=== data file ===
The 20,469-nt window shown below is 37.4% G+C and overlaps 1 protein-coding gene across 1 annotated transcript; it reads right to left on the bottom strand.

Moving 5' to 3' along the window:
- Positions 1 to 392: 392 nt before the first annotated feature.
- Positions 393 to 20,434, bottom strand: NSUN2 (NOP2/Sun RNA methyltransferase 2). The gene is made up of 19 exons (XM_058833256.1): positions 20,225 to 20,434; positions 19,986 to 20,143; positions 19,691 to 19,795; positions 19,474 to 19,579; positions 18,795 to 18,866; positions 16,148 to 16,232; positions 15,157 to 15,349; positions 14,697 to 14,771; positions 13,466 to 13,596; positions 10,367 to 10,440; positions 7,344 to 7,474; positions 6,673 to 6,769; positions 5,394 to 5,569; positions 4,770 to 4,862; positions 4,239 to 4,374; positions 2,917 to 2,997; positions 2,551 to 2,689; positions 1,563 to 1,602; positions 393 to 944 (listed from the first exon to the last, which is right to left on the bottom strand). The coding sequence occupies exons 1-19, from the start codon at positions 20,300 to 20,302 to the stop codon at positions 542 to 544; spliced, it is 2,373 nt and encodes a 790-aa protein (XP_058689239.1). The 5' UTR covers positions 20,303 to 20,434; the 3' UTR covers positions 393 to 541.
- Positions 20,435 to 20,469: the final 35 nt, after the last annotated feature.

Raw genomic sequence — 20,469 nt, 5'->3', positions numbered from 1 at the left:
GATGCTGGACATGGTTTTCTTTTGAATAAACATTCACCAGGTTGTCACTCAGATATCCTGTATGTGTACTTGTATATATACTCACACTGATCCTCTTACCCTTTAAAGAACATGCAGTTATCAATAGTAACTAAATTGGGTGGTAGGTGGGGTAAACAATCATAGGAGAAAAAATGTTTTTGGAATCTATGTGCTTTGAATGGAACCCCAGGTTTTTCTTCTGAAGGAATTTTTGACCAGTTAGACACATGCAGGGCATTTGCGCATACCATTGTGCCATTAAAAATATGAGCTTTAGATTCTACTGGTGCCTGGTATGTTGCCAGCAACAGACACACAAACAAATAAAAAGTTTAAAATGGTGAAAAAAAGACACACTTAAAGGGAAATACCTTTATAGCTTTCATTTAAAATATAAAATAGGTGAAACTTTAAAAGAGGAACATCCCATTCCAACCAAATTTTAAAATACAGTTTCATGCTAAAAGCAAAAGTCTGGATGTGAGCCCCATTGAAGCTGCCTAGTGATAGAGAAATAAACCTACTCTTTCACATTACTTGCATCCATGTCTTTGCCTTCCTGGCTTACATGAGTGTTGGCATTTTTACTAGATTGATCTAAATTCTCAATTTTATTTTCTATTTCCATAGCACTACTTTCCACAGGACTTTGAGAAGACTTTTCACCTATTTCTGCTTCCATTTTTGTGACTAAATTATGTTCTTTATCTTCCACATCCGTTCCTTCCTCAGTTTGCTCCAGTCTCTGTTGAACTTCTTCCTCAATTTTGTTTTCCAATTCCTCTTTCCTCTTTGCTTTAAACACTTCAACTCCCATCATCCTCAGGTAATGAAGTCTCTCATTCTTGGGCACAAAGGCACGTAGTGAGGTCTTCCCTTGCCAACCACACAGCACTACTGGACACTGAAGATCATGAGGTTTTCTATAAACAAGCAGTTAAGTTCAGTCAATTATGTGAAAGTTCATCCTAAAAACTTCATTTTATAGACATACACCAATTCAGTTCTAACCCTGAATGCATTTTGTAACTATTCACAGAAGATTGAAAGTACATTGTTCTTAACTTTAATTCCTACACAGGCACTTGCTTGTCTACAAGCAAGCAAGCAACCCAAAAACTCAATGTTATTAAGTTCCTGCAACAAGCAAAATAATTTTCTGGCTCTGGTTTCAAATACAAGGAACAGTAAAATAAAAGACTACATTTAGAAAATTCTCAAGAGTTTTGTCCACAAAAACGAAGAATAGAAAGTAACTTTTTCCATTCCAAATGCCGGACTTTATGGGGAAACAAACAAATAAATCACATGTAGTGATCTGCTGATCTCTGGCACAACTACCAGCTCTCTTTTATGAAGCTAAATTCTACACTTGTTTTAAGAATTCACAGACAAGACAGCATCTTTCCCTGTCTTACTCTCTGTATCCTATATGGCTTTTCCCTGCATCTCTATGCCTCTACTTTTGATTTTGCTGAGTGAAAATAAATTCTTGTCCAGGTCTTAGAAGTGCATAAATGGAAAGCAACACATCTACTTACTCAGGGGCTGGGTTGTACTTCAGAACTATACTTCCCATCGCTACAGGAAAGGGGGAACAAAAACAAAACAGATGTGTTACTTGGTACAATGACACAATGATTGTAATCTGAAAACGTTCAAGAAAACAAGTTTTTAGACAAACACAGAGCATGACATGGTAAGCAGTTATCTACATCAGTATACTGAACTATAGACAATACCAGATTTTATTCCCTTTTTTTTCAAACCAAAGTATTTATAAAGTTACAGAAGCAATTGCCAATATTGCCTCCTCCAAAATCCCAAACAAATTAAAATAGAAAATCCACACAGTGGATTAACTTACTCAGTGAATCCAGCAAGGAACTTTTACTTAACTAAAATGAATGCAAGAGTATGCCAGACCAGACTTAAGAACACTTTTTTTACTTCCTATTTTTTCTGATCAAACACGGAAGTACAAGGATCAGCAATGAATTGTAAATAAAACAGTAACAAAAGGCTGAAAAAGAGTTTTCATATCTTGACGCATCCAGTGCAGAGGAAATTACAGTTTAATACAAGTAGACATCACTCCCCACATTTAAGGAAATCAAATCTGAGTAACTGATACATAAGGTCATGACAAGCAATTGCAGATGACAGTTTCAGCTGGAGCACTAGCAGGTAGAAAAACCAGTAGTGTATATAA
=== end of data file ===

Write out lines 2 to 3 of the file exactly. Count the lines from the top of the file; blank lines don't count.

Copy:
Moving 5' to 3' along the window:
- Positions 1 to 392: 392 nt before the first annotated feature.